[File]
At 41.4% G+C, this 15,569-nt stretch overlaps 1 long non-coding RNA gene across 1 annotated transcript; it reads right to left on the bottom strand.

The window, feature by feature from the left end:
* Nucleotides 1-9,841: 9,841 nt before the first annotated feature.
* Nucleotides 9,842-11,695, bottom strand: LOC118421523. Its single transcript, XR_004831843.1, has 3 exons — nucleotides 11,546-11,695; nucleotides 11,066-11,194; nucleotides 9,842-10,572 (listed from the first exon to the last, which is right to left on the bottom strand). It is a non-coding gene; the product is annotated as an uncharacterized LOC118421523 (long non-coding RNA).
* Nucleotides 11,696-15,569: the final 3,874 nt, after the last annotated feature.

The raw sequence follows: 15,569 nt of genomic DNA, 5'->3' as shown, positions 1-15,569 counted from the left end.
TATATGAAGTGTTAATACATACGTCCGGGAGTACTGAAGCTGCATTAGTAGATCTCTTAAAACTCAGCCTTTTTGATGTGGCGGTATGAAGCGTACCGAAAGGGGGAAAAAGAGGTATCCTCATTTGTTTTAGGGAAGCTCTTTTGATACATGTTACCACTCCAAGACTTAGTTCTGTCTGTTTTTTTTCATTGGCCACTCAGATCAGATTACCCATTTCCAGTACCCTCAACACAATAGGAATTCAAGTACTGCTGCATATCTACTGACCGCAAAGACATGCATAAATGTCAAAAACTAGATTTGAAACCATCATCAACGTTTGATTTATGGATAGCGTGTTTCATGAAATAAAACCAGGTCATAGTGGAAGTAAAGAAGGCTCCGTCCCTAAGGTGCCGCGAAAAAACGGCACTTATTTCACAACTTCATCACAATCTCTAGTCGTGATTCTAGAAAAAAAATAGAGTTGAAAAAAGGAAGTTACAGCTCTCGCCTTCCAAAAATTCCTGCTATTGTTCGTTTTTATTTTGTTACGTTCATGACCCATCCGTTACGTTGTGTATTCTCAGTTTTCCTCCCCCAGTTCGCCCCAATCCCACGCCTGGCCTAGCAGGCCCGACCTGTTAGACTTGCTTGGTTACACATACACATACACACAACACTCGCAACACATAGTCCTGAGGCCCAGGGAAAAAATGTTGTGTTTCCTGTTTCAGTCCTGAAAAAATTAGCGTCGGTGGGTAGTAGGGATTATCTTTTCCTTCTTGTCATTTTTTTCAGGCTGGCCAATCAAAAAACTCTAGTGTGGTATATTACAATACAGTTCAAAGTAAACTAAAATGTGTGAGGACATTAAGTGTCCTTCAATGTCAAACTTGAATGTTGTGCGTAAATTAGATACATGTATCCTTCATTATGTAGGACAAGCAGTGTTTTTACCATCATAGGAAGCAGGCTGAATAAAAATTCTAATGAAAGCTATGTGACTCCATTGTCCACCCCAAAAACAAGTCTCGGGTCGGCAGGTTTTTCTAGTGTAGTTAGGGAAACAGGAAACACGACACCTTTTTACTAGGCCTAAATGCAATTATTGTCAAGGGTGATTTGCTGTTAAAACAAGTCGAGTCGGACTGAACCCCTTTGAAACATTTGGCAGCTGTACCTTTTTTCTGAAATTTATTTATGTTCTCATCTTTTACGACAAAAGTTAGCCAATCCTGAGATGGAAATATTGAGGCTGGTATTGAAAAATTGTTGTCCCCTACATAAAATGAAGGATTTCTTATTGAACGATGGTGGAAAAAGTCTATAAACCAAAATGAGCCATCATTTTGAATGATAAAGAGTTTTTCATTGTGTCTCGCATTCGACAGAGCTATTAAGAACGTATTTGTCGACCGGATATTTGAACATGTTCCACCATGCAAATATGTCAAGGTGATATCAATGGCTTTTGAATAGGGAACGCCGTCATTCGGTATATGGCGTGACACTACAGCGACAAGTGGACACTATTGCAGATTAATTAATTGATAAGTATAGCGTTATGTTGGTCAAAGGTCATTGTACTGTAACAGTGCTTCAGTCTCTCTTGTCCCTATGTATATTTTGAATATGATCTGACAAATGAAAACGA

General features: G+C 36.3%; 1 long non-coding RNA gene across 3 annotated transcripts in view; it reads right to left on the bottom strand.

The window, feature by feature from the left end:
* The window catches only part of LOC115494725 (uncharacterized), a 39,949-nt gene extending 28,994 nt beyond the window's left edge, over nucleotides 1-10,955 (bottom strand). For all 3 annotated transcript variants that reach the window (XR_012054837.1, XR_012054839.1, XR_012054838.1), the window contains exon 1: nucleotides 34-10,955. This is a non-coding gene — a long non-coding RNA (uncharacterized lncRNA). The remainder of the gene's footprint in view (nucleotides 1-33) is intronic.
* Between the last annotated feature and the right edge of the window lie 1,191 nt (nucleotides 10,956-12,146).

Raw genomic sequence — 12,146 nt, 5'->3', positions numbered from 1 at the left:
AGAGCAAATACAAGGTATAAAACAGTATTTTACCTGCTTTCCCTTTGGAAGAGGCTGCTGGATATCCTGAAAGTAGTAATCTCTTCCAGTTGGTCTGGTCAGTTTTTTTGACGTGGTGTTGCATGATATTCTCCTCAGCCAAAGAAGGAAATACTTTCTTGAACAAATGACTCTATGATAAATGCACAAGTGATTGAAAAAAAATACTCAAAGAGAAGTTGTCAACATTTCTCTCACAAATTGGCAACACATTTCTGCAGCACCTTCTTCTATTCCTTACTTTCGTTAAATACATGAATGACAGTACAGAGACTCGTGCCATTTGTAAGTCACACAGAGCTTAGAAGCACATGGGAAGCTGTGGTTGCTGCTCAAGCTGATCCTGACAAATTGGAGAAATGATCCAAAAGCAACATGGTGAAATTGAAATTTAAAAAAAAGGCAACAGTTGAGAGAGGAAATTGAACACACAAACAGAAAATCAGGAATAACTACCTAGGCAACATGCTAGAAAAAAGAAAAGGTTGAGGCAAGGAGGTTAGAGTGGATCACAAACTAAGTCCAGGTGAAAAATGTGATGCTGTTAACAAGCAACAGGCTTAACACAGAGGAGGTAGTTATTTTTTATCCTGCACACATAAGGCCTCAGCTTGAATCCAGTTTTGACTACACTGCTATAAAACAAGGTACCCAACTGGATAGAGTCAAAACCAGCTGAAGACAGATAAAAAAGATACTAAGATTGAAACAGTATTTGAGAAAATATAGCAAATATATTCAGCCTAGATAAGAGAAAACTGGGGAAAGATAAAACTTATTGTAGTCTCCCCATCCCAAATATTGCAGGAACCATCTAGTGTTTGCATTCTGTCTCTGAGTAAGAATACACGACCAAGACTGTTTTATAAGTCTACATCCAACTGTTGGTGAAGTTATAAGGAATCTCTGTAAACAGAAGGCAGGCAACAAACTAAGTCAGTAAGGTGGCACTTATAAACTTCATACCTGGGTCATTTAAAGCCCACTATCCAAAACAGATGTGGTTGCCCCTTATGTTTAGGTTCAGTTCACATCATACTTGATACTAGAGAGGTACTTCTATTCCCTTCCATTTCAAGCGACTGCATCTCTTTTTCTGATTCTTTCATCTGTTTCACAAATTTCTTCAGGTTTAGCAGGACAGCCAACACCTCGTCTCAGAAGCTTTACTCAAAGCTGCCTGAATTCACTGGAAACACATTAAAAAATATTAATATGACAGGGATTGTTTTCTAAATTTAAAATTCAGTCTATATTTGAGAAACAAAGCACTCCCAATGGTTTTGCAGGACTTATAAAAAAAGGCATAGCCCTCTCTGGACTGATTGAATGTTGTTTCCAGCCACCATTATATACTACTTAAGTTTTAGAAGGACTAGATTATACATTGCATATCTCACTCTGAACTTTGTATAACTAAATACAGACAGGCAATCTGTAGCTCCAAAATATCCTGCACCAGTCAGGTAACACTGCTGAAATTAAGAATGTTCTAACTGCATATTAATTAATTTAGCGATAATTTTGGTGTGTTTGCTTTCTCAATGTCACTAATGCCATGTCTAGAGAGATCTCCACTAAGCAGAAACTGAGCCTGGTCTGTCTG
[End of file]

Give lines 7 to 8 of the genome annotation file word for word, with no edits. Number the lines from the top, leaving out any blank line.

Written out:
TATATGAAGTGTTAATACATACGTCCGGGAGTACTGAAGCTGCATTAGTAGATCTCTTAAAACTCAGCCTTTTTGATGTGGCGGTATGAAGCGTACCGAAAGGGGGAAAAAGAGGTATCCTCATTTGTTTTAGGGAAGCTCTTTTGATACATGTTACCACTCCAAGACTTAGTTCTGTCTGTTTTTTTTCATTGGCCACTCAGATCAGATTACCCATTTCCAGTACCCTCAACACAATAGGAATTCAAGTACTGCTGCATATCTACTGACCGCAAAGACATGCATAAATGTCAAAAACTAGATTTGAAACCATCATCAACGTTTGATTTATGGATAGCGTGTTTCATGAAATAAAACCAGGTCATAGTGGAAGTAAAGAAGGCTCCGTCCCTAAGGTGCCGCGAAAAAACGGCACTTATTTCACAACTTCATCACAATCTCTAGTCGTGATTCTAGAAAAAAAATAGAGTTGAAAAAAGGAAGTTACAGCTCTCGCCTTCCAAAAATTCCTGCTATTGTTCGTTTTTATTTTGTTACGTTCATGACCCATCCGTTACGTTGTGTATTCTCAGTTTTCCTCCCCCAGTTCGCCCCAATCCCACGCCTGGCCTAGCAGGCCCGACCTGTTAGACTTGCTTGGTTACACATACACATACACACAACACTCGCAACACATAGTCCTGAGGCCCAGGGAAAAAATGTTGTGTTTCCTGTTTCAGTCCTGAAAAAATTAGCGTCGGTGGGTAGTAGGGATTATCTTTTCCTTCTTGTCATTTTTTTCAGGCTGGCCAATCAAAAAACTCTAGTGTGGTATATTACAATACAGTTCAAAGTAAACTAAAATGTGTGAGGACATTAAGTGTCCTTCAATGTCAAACTTGAATGTTGTGCGTAAATTAGATACATGTATCCTTCATTATGTAGGACAAGCAGTGTTTTTACCATCATAGGAAGCAGGCTGAATAAAAATTCTAATGAAAGCTATGTGACTCCATTGTCCACCCCAAAAACAAGTCTCGGGTCGGCAGGTTTTTCTAGTGTAGTTAGGGAAACAGGAAACACGACACCTTTTTACTAGGCCTAAATGCAATTATTGTCAAGGGTGATTTGCTGTTAAAACAAGTCGAGTCGGACTGAACCCCTTTGAAACATTTGGCAGCTGTACCTTTTTTCTGAAATTTATTTATGTTCTCATCTTTTACGACAAAAGTTAGCCAATCCTGAGATGGAAATATTGAGGCTGGTATTGAAAAATTGTTGTCCCCTACATAAAATGAAGGATTTCTTATTGAACGATGGTGGAAAAAGTCTATAAACCAAAATGAGCCATCATTTTGAATGATAAAGAGTTTTTCATTGTGTCTCGCATTCGACAGAGCTATTAAGAACGTATTTGTCGACCGGATATTTGAACATGTTCCACCATGCAAATATGTCAAGGTGATATCAATGGCTTTTGAATAGGGAACGCCGTCATTCGGTATATGGCGTGACACTACAGCGACAAGTGGACACTATTGCAGATTAATTAATTGATAAGTATAGCGTTATGTTGGTCAAAGGTCATTGTACTGTAACAGTGCTTCAGTCTCTCTTGTCCCTATGTATATTTTGAATATGATCTGACAAATGAAAACGA

General features: G+C 36.3%; 1 long non-coding RNA gene across 3 annotated transcripts in view; it reads right to left on the bottom strand.